Your daily English-language news source
After six days of calm, some North Americans are beginning to get angry that a major source of cash has been frozen.
Other investors are searching for investment houses that also offer substantial monthly interest rates.
Thatís the fallout from a Costa Rican investigation of Ofinter S.A., a money exchange firm that also offered high-interest investments to a predominantly North American clientele.
Costa Rican authorities raided two locations of the money exchange firm last Thursday and also the home of one of the owners and the home of the head accountant. The pretext for the raid was a request by Canadian police who simultaneously arrested in that country six persons who now face money-laundering charges.
But it quickly became obvious that Costa Rican probers had a parallel investigation because they took many boxes of papers and announced that they had been monitoring the money exchange houses for two years.
The company is operated by Luis Enrique Villalobos Camacho and his brother Osvaldo, therefore the name usually used by North Americans: "The Brothers."
Where the money exchange operation ends and the private loan business begins is hard to say. At the San Pedro Mall, the money exchange is one of a number of businesses facing the pedestrian traffic.
Also there is McDonalds and a bookstore. But a side door leads to a waiting room and the offices where customers have given employees investment money, a minimum of $10,000.
In return, the company has been paying 3 to 3.5 percent interest per month, and the monthly payments represent a significant source of income for expats living here.
The source is so important that even last Friday some observers suggested that some North Americans were so heavily invested with their retirement funds that suicides might result if the company did not reopen.
Others have suggested more recently that closing the firm would be a major economic blow to an already struggling Costa Rican economy. There are no hard numbers on how much money was invested with the firm, but estimates of monthly interest payments are as high as $3 million.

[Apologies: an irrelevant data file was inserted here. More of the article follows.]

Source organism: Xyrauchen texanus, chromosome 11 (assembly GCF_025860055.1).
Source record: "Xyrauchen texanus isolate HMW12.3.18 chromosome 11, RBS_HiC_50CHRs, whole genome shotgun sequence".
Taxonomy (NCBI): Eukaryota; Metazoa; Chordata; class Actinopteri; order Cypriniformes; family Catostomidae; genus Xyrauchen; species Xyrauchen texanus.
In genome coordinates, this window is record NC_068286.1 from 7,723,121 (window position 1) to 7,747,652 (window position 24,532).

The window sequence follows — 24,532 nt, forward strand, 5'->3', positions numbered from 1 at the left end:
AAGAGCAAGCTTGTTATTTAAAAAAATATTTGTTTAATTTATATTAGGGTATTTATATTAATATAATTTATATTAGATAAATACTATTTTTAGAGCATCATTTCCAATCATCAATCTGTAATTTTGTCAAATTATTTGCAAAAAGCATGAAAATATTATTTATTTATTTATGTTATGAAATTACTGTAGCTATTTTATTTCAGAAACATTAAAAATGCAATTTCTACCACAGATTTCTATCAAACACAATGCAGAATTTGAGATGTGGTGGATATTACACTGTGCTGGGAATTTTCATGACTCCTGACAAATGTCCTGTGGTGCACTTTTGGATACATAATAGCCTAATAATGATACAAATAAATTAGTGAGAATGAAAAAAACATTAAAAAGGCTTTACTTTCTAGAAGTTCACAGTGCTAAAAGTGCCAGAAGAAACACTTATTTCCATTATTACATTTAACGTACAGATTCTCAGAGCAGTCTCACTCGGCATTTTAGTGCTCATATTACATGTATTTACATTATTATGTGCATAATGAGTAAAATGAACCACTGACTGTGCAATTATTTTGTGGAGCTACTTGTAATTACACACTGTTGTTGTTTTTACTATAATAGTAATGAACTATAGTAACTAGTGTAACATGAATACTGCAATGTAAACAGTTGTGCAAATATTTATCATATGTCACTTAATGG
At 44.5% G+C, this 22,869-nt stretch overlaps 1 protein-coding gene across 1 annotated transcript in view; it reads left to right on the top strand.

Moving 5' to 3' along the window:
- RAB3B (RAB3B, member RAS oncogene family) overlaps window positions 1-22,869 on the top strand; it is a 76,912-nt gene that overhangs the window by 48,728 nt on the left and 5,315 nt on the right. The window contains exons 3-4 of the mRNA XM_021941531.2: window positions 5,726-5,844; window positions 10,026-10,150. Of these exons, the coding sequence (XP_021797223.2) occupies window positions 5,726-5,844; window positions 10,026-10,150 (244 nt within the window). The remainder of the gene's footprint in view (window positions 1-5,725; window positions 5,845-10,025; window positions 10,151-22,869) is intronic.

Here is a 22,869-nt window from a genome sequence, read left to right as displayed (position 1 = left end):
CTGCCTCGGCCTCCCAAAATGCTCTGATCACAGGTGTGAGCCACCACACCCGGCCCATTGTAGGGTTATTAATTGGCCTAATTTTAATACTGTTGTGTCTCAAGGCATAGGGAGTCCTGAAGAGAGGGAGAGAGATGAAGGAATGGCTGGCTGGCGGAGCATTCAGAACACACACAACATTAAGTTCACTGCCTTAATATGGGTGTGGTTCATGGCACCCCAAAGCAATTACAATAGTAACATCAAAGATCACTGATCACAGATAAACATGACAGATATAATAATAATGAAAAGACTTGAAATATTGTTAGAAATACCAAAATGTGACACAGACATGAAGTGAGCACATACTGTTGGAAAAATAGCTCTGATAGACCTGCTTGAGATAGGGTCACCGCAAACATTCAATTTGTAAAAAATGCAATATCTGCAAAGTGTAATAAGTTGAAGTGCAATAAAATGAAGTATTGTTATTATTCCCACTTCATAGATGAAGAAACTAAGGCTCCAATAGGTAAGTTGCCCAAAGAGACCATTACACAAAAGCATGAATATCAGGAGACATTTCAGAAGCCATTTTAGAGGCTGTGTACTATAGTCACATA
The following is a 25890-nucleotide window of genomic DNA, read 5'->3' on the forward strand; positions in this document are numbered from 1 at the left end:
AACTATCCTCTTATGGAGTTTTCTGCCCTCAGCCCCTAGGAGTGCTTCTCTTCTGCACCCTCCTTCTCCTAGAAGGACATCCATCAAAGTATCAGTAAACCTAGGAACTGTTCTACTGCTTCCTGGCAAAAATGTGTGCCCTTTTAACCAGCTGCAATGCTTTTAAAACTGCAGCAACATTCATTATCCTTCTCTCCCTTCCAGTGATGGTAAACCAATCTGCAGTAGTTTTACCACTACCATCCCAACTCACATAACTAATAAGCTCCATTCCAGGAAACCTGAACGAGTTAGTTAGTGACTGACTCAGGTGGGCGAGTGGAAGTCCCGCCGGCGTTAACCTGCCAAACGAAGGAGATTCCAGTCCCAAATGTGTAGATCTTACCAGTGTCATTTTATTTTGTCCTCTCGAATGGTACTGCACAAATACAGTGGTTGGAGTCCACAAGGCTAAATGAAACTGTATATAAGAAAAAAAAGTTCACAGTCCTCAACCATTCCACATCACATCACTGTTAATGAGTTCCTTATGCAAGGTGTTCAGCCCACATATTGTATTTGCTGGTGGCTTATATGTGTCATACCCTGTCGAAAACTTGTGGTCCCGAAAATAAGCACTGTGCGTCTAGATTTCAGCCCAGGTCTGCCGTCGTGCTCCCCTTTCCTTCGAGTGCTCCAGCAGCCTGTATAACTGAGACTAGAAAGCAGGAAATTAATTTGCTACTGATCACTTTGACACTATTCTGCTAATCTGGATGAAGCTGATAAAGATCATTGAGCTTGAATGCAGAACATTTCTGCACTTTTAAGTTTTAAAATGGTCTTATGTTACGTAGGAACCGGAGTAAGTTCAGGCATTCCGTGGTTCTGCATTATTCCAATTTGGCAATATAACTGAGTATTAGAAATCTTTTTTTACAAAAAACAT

So far the firm is still in business, but authorities have frozen up to 50 bank accounts in Costa Rican institutions, thereby crippling normal operations.
|The firm has denied any wrongdoing
even though it is clear that at least $300,000 of tainted funds did flow
through the company to the Canadians. Some visited or lived in Costa
Some North Americans correctly point out that many banks have been caught unknowingly providing services to drug dealers or mobsters. And this is where the anger comes from.
A lot of investors were upbeat and optimistic on Monday. But now that they realize the firm might be undergoing a long legal process with the Costa Rican officials, tempers are flaring. And the government is getting the blame. The investigation could last up to a year or more with the accounts continuing to be frozen.
Some speak of jealousy by established Costa Rican government banks who lost a lot of investors by paying only 4 to 5 percent a year compared to Ofinterís 42 percent compounded.
Others suggest darkly that the Costa Rican government seeks to solve its serious financial situation by confiscating the funds of The Brothers.
Typically in a situation like this, the government gets much of the blame because investors strongly support the managers of the investment fund. In the early days of freedom in Russian, the failure of MMM cost a lot of Russians their entire savings. The investment house had advertised heavily and paid a very attractive monthly interest rate.
In Albania, a similar investment failure in 1997 caused widespread revolution and extensive bloodletting when 500,000 Albanians lost all they had in a firm promoted on state television.
In both case, investors came out against the governments that had taken steps to regulate the financial entities.
No one is expecting revolution here, and the investors are predominantly foreign nationals. Yet hostility against government regulators is growing. There even is some hostility against A.M. Costa Rica. A few letterwriters said this newspaper placed unnecessary prominence on the financial situation with Ofinter.
Despite the problems with Ofinter, some North Americans were out looking for investment companies that also promise high interest rates. There are several. Whereas Ofinter wonít say specifically how it earns funds to pay investors, other firms say they invest in the casino industry. Others are into agriculture. One even offers 4 percent per month, said a person who follows the industry.
Of course, the danger exists that once Costa Rican authorities terminate the Ofinter investigation they will begin looking at other companies.
The experts are going to take another look at the problem of street children. And they will arrive at the same conclusion:
The problem is wrapped up with every strand of society and simply throwing money around will not solve much.
Some who have been social workers for a long time remember in 1979 when the problem of street children was declared solved. But such youngsters are back in force, and statistical projections say there will only become more.